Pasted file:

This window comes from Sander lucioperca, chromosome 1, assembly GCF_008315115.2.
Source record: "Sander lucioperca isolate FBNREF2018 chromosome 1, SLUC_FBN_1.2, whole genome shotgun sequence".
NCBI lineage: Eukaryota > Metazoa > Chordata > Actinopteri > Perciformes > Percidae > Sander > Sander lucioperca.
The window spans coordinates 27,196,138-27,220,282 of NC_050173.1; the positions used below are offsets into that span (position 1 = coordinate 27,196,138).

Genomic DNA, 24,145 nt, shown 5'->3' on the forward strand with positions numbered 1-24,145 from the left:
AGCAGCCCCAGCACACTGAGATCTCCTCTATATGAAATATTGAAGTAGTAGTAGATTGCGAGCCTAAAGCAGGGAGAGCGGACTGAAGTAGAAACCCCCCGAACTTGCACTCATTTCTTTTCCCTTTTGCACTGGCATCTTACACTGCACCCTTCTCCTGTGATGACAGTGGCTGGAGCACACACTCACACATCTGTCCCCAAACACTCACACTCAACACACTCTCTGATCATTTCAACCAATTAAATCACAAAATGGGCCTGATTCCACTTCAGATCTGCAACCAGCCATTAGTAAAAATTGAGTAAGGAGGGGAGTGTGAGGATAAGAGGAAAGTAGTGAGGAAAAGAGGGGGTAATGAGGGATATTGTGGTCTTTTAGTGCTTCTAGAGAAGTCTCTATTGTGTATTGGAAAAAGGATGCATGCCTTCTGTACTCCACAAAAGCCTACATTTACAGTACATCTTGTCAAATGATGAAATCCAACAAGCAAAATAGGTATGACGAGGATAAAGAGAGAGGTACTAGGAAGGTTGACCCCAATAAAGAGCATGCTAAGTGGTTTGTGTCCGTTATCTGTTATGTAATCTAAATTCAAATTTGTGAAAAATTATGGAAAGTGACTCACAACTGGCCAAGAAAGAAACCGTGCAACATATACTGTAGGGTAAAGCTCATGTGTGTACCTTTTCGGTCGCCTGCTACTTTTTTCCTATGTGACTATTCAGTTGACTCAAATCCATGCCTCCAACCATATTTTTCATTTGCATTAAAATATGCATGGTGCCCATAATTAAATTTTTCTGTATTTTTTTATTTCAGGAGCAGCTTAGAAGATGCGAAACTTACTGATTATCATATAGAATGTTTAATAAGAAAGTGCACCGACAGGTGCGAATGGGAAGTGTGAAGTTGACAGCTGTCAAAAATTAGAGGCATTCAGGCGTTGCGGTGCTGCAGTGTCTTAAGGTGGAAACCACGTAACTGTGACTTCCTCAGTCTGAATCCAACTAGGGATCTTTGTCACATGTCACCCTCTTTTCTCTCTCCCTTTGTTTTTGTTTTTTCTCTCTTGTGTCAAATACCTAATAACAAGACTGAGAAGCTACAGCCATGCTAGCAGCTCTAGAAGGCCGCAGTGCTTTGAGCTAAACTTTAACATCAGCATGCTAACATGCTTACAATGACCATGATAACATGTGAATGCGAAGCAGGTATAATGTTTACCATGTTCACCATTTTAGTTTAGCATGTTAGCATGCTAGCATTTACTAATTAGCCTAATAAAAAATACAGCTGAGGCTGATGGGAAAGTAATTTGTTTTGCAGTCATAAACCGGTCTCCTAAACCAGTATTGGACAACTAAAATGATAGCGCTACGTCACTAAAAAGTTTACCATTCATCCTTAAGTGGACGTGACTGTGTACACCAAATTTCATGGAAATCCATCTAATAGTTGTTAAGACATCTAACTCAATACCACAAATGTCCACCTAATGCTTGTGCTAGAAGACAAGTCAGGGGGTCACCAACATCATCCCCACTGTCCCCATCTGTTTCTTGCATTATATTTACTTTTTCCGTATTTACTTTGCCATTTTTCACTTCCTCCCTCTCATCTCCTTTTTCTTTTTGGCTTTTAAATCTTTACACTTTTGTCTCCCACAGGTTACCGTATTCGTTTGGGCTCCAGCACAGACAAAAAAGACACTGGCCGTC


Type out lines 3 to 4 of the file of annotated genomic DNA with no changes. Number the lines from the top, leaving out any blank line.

NCBI lineage: Eukaryota > Metazoa > Chordata > Actinopteri > Perciformes > Percidae > Sander > Sander lucioperca.
The window spans coordinates 27,196,138-27,220,282 of NC_050173.1; the positions used below are offsets into that span (position 1 = coordinate 27,196,138).